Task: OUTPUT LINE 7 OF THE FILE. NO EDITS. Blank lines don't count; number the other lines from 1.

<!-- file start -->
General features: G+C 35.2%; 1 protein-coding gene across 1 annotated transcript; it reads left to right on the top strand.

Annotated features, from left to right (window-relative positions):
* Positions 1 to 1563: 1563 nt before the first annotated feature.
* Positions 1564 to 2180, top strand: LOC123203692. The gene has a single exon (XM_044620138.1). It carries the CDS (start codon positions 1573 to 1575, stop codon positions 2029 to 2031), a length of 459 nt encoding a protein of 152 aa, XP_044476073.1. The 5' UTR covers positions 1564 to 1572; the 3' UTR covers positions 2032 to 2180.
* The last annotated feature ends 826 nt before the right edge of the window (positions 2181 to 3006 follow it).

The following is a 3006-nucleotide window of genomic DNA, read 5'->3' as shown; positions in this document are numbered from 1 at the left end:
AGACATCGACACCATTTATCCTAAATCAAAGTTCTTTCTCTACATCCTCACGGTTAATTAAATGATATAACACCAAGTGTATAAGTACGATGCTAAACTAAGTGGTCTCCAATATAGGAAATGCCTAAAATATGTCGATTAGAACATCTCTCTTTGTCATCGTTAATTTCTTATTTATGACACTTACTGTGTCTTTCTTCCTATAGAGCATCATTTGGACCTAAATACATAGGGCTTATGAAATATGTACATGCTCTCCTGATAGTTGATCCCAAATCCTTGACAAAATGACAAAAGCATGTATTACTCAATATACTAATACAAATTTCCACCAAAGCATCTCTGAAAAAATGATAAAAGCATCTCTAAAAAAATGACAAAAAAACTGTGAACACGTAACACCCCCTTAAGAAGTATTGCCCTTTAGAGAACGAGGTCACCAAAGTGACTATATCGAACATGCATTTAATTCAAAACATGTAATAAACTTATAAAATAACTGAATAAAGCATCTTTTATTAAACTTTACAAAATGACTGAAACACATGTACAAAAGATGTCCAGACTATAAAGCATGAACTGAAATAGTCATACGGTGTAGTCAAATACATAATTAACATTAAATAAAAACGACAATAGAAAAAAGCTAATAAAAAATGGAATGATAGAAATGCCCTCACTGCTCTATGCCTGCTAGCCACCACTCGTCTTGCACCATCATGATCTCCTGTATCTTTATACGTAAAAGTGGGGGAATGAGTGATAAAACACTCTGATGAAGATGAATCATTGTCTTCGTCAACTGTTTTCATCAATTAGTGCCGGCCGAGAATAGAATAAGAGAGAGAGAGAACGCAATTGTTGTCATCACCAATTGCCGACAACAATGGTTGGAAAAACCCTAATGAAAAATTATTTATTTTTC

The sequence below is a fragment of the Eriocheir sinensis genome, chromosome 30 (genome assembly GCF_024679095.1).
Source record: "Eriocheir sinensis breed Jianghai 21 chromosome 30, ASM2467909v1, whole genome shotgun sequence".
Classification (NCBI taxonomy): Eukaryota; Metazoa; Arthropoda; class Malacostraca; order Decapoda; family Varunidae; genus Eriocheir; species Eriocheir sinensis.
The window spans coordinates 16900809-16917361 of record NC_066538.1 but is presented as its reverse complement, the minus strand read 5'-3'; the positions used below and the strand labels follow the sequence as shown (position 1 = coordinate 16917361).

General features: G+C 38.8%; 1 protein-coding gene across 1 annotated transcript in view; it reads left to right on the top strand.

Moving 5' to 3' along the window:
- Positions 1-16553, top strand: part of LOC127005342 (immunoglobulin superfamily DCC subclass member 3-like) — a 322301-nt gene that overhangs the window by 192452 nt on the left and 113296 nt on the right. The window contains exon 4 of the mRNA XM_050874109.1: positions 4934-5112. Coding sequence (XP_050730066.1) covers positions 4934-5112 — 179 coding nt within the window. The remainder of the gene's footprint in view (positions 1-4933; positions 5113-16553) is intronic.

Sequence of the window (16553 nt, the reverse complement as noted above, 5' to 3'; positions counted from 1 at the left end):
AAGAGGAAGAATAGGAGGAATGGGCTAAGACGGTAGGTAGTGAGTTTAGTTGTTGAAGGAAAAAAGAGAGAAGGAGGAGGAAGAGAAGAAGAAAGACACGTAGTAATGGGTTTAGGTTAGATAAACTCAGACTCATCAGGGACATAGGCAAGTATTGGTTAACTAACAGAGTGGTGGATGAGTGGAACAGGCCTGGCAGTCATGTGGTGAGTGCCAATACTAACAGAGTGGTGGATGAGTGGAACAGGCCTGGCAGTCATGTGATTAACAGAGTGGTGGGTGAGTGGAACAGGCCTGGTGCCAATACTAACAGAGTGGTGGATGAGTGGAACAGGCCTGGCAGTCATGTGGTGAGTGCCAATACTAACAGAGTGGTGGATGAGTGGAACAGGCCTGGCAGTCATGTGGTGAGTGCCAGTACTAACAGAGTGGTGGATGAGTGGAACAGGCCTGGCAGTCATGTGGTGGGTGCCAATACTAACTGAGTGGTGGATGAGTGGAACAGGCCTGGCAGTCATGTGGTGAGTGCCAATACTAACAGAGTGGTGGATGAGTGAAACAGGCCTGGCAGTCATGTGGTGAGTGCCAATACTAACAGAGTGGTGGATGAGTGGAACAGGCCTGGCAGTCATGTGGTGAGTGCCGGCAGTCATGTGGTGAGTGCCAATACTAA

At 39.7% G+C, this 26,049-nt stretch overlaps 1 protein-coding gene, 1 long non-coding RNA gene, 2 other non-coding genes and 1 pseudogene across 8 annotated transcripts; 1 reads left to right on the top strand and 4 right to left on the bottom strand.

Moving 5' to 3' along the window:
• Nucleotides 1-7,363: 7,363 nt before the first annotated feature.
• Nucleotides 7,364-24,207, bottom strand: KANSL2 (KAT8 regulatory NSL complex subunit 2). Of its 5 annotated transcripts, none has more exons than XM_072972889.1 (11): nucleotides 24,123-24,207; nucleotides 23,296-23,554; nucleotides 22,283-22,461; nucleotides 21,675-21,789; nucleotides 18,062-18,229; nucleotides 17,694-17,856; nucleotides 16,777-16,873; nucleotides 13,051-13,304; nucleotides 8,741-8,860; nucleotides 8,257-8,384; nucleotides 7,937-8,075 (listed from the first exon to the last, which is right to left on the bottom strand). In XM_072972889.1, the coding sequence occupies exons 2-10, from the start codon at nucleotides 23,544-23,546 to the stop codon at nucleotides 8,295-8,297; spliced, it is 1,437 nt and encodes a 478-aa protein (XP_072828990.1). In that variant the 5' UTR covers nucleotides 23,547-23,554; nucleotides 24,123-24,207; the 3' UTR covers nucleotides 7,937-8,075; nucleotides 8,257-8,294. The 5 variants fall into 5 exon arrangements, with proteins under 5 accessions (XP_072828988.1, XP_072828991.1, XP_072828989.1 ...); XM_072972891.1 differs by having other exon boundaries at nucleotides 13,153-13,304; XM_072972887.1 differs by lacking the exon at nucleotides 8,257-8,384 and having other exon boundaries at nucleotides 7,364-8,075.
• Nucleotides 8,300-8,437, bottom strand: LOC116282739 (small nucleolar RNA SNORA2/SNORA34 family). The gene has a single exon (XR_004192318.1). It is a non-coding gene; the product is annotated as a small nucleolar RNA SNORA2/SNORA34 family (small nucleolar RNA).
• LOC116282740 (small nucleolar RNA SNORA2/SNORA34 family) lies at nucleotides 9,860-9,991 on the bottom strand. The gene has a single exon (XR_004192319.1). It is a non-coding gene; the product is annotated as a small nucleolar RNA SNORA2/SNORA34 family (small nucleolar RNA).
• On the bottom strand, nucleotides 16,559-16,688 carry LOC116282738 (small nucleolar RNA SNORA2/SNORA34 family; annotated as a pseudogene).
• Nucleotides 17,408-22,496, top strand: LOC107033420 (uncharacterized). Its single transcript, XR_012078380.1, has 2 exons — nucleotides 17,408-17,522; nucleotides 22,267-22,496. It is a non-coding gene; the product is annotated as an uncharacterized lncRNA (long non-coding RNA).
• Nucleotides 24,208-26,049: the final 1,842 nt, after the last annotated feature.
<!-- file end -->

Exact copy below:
AGACATCGACACCATTTATCCTAAATCAAAGTTCTTTCTCTACATCCTCACGGTTAATTAAATGATATAACACCAAGTGTATAAGTACGATGCTAAACTAAGTGGTCTCCAATATAGGAAATGCCTAAAATATGTCGATTAGAACATCTCTCTTTGTCATCGTTAATTTCTTATTTATGACACTTACTGTGTCTTTCTTCCTATAGAGCATCATTTGGACCTAAATACATAGGGCTTATGAAATATGTACATGCTCTCCTGATAGTTGATCCCAAATCCTTGACAAAATGACAAAAGCATGTATTACTCAATATACTAATACAAATTTCCACCAAAGCATCTCTGAAAAAATGATAAAAGCATCTCTAAAAAAATGACAAAAAAACTGTGAACACGTAACACCCCCTTAAGAAGTATTGCCCTTTAGAGAACGAGGTCACCAAAGTGACTATATCGAACATGCATTTAATTCAAAACATGTAATAAACTTATAAAATAACTGAATAAAGCATCTTTTATTAAACTTTACAAAATGACTGAAACACATGTACAAAAGATGTCCAGACTATAAAGCATGAACTGAAATAGTCATACGGTGTAGTCAAATACATAATTAACATTAAATAAAAACGACAATAGAAAAAAGCTAATAAAAAATGGAATGATAGAAATGCCCTCACTGCTCTATGCCTGCTAGCCACCACTCGTCTTGCACCATCATGATCTCCTGTATCTTTATACGTAAAAGTGGGGGAATGAGTGATAAAACACTCTGATGAAGATGAATCATTGTCTTCGTCAACTGTTTTCATCAATTAGTGCCGGCCGAGAATAGAATAAGAGAGAGAGAGAACGCAATTGTTGTCATCACCAATTGCCGACAACAATGGTTGGAAAAACCCTAATGAAAAATTATTTATTTTTC